• 1909 – Victor Borge, Danish-American pianist and conductor (d. 2000), was a Danish comedian, conductor, and pianist who achieved great popularity in radio and television in the United States and Europe. His blend of music and comedy earned him the nicknames "The Clown Prince of Denmark," "The Unmelancholy Dane," and "The Great Dane."
  • 1907 – Ray Milland, Welsh-American actor and director (d. 1986), was a Welsh-U.S. actor and film director. His screen career ran from 1929 to 1985, and he is best remembered for his Oscar-winning portrayal of an alcoholic writer in The Lost Weekend (1945), a sophisticated leading man opposite a corrupt John Wayne in Reap the Wild Wind (1942), the murder-plotting husband in Dial M for Murder which was directed by Alfred Hitchcock (1954), and as Oliver Barrett III in Love Story (1970).
  • 1905 – Anna May Wong, American actress (d. 1961), was an American actress, considered to be the first Chinese American Hollywood movie star, as well as the first Chinese American actress to gain international recognition. Her long and varied career spanned silent film, sound film, television, stage, and radio.
  • 1900 – Donald J. Russell, American businessman (d. 1985), was an American railroad executive. He was president of Southern Pacific Railroad from 1952–1964 and then chairman from 1964–1972.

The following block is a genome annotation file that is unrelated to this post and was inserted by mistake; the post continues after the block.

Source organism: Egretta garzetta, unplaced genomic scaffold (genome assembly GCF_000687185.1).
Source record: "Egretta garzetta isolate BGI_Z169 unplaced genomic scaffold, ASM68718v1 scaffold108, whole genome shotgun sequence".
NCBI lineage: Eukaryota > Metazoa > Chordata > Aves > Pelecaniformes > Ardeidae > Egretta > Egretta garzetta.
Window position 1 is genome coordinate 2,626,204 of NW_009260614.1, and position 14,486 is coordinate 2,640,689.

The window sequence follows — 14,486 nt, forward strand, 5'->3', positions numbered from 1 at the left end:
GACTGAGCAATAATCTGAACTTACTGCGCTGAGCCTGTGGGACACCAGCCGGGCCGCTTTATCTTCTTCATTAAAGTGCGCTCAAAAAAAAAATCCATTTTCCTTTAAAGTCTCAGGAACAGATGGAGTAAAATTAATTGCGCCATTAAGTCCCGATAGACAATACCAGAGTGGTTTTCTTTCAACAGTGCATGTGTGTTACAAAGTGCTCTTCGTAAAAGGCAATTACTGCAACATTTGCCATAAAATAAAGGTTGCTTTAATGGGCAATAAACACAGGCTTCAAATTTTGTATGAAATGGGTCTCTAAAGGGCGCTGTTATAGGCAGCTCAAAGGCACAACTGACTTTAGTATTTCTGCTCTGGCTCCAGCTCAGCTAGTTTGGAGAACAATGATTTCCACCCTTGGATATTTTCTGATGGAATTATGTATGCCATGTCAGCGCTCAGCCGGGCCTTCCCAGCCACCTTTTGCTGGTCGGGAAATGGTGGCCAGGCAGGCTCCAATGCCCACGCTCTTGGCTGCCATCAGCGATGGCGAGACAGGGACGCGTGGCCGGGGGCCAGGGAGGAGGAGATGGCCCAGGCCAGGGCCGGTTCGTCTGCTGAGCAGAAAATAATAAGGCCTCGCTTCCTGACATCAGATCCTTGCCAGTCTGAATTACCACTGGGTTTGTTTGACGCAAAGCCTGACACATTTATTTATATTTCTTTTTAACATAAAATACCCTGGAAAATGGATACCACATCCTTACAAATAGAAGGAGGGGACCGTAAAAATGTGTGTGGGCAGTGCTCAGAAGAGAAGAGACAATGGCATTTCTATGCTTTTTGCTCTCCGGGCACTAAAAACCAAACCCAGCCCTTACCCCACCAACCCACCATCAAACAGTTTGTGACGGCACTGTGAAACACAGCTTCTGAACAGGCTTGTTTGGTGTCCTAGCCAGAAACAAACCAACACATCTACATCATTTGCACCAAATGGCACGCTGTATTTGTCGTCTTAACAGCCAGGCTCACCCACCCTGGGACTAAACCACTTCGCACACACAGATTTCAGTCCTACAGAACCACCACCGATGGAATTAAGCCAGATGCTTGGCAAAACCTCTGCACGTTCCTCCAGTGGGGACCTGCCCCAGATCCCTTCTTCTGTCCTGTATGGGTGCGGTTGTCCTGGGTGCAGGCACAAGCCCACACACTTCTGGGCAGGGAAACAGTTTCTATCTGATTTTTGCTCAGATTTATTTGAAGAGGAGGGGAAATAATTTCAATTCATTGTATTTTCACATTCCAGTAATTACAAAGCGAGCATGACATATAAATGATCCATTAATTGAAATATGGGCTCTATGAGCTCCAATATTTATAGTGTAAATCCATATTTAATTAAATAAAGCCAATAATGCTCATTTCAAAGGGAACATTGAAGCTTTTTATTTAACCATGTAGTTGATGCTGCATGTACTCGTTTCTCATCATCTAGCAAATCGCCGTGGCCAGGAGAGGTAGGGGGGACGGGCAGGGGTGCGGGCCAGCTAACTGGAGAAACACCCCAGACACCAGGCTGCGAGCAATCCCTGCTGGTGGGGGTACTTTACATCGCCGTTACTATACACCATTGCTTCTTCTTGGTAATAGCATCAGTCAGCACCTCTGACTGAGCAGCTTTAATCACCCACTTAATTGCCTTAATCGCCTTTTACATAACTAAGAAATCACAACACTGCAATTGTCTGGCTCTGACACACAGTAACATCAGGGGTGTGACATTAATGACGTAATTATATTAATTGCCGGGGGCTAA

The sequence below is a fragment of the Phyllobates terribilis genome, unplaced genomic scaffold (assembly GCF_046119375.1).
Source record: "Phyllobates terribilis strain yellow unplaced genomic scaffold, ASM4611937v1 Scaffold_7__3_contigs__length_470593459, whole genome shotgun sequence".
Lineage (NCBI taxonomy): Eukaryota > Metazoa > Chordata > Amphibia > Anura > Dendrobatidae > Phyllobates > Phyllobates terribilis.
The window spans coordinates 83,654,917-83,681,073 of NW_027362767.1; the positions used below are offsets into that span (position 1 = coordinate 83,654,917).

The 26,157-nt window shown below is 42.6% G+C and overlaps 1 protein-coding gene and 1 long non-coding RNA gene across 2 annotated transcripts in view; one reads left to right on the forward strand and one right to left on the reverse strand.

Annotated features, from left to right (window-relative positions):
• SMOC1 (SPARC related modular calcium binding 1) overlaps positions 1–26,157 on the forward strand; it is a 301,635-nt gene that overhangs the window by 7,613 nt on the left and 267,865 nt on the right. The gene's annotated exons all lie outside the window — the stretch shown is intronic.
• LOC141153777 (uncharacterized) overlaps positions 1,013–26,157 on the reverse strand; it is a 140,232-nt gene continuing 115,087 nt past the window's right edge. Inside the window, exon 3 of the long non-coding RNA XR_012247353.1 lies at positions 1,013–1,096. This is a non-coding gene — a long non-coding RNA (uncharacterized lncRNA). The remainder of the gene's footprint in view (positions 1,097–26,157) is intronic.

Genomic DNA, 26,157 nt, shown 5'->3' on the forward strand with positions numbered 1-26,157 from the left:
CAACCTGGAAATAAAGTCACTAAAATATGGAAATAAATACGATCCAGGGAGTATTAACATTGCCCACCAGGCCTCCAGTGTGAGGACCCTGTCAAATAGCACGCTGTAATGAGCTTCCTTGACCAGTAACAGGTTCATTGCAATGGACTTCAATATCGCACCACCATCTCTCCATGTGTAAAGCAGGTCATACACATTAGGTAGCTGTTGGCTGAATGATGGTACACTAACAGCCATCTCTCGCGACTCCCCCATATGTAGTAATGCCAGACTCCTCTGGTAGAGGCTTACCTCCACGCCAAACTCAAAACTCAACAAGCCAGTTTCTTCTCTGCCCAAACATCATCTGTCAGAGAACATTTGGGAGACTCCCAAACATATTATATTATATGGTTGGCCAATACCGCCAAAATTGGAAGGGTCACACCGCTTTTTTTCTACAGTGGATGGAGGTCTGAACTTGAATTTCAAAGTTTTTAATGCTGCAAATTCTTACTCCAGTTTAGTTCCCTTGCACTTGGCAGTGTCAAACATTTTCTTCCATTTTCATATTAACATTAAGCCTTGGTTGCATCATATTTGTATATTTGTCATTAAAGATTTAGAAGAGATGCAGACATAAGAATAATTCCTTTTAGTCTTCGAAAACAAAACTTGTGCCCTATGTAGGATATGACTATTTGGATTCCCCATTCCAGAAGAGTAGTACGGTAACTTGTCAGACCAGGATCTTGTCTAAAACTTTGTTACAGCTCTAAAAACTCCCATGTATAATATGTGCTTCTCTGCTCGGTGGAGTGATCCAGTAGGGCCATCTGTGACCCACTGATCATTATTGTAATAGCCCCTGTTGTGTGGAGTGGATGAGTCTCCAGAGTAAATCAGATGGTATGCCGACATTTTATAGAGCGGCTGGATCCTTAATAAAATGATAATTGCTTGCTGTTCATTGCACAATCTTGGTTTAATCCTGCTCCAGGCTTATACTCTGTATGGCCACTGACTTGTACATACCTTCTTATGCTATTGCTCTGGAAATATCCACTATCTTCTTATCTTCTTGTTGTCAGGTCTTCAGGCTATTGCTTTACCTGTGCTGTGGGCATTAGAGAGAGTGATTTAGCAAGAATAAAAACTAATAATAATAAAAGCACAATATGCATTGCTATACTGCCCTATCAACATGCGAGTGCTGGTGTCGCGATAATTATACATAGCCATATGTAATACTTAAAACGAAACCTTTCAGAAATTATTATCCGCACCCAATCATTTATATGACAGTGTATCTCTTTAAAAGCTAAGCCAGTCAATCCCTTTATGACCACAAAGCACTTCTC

• 1898 – Carolyn Haywood, American author and illustrator (d. 1990), was an American writer and illustrator from Philadelphia, Pennsylvania. She created 47 children's books, most notably the series under the "Eddie" and "Betsy" titles.
  • 1897 – Marion Davies, American actress and comedian (d. 1961), was an American film actress, producer, screenwriter, and philanthropist.
  • 1895 – Boris Lyatoshinsky, Ukrainian composer and conductor (d. 1968), was a Ukrainian composer, conductor, and teacher. A leading member of the new generation of twentieth-century Ukrainian composers, he was awarded a number of accolades, including the honorary title of People's Artist of the Ukrainian SSR and two Stalin State Prizes.
  • 1894 – ZaSu Pitts, American actress (d. 1963), was an American actress who starred in many silent dramas, including Erich von Stroheim's epic silent film Greed, and comedies, transitioning successfully to mostly comedy films with the advent of sound films.
  • 1892 – J.R.R. Tolkien, English writer, poet, and philologist (d. 1973), was an English writer, poet, philologist, and academic, who is best known as the author of the classic high fantasy works The Hobbit and The Lord of the Rings.